Where history comes to life
Lori White ’80 says that her old YC classmates would be shocked to know what she’s up to these days.
She didn’t graduate from YC with her contemporaries because of one little class she refused to take: American History. “I had no interest in the past,” she says.
Twenty-five years later, she did complete that YC degree. Now she’s dedicated to bringing the past to life as the president of Dobby’s Frontier Town, a living history museum in Alliance, Neb.
As leader of a community-operated tourist destination, every day is a little bit different for White. Some days she’s presenting to board members, examining budgets, and planning PR initiatives. Other days she’s giving tours to groups of school children, senior citizens, and college students.
The best days are when she gets to be in costume enjoying activities, such as the annual fall festival—complete with a quick draw pistol contest, cow chip throws, and sarsaparilla-swiggin’ at the historic saloon.
Often you’ll find her leading a team of volunteers, tool belt on, hammer in hand, working on ramps, roofs, and renovations for Frontier Town’s 24 buildings. Lori says one of the most rewarding parts of her job is empowering other women by passing on her knowledge of carpentry.
“Anything goes!” she says of her job. “It’s hard work, but I love every minute of it.”
White has been at the helm of Dobby’s since 2009. Originally the retirement project of local man Kenneth “Dobby” Lee, the attraction transferred to the Alliance community when Lee passed away. His family couldn’t manage the upkeep for the facility and suggested to the community that either they take it over, or the buildings would have to be torn down.
White was a friend of Dobby’s and hated the thought of his legacy being demolished. “I just adored the man. Everyone who knew him did,” she said. It was a big job taking over Frontier Town, but it became a labor of love, not just for White, but for the entire community.
The first year of operation was focused on much needed maintenance, including making some of the buildings handicap-accessible, cleaning up the facilities, and beautifying the 2.5 acre park with basic landscaping.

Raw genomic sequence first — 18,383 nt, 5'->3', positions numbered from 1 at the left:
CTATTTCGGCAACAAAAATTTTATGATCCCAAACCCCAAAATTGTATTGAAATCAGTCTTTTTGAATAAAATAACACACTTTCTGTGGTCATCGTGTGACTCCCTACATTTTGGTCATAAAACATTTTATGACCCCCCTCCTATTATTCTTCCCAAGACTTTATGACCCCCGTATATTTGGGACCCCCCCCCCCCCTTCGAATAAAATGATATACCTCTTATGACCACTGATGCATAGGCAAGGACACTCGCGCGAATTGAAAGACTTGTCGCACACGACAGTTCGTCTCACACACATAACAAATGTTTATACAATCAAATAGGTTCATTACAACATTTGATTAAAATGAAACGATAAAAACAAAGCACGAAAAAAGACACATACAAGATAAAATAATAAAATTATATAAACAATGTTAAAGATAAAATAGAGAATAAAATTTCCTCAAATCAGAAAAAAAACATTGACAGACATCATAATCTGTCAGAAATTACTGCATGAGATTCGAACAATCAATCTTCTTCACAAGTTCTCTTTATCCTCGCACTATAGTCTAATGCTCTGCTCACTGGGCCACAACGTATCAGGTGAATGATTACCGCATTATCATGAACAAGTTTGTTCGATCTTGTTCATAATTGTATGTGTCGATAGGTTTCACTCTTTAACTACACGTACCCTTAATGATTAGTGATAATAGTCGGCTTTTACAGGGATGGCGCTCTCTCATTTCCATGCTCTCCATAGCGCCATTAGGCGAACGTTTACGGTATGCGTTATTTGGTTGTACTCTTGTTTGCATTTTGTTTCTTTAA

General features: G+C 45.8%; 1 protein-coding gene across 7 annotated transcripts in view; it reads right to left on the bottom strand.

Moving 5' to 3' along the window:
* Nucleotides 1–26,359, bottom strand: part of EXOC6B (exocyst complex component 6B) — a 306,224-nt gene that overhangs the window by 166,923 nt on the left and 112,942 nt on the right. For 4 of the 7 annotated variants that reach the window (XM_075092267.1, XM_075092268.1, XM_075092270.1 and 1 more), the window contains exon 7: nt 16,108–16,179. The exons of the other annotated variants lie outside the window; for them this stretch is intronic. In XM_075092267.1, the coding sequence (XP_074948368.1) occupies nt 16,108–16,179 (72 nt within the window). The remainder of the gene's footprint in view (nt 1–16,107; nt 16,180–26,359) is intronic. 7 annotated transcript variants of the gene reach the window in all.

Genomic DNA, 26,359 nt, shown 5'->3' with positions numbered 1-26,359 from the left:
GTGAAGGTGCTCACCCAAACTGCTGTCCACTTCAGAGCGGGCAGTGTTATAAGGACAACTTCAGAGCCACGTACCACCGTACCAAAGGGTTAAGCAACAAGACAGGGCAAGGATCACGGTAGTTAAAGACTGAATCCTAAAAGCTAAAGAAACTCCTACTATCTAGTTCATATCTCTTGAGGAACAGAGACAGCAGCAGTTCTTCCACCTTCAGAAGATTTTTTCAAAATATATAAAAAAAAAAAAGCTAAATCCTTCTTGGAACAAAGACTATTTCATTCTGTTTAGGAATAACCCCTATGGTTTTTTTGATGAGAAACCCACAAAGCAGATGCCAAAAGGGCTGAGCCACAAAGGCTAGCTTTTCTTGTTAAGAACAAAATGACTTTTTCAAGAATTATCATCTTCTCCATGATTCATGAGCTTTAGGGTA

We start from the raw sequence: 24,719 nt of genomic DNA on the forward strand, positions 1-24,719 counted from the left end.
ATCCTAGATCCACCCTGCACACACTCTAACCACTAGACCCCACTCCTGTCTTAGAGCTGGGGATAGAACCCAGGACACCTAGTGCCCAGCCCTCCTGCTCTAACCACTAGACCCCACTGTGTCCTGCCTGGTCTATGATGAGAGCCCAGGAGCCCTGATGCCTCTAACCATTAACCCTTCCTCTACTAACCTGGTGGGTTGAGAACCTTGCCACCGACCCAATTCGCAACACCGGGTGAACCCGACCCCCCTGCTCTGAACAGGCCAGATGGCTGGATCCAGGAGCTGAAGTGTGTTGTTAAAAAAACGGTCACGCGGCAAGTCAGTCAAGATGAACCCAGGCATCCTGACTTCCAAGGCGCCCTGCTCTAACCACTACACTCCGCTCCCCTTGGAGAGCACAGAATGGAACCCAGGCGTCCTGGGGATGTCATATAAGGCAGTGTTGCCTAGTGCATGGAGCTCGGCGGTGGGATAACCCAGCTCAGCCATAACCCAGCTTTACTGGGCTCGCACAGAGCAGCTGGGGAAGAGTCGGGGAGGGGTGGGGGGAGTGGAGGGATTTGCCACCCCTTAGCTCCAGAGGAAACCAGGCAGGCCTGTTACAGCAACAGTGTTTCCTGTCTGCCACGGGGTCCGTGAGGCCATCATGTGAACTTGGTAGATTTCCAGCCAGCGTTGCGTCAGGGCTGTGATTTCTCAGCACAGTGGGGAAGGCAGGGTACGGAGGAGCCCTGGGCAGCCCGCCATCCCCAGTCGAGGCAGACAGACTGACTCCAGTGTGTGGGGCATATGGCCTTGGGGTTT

White says when she needs something for Frontier Town, be it shingles, lumber, doorknobs or labor, she’s frequently amazed at the response from the Alliance community. “They are a gracious people,” she says, as local folks are quick to pitch in and help out. What once was a virtually unknown spot is now growing in popularity, thanks to White and other volunteers’ efforts. Their guestbook boasts entries from all 50 states, as well as many foreign countries.
In 2010, the frontier town won a Nebraska community Improvement Program special award for tourism promotion and development recognizing community spirit.
White was named 2010 Volunteer of the Year by Box Butte County Chamber of Commerce.
Now, Frontier Town, which is funded solely by donations and grant money, is in a new phase of expansion. They’ve recently moved an historic German Evangelical church building to their site and are in the process of restoring it. Next on the construction docket will be a black powder gun shop. White hopes to soon add electricity and plumbing to more of the facilities so that Frontier Town can be a destination for special events, such as weddings, reunions, and receptions. Eventually, she would like to operate a bed and breakfast on the site.
White says she loves seeing her efforts and ordinary materials become something so many people enjoy. “Every day is a great day,” she says. “People are falling in love with what’s going on here.” Watching people interact with and enjoy a slice of Nebraska history is an unexpected blessing for the woman who once thought history didn’t apply to her.
More information at www.dobbysfrontiertown.com.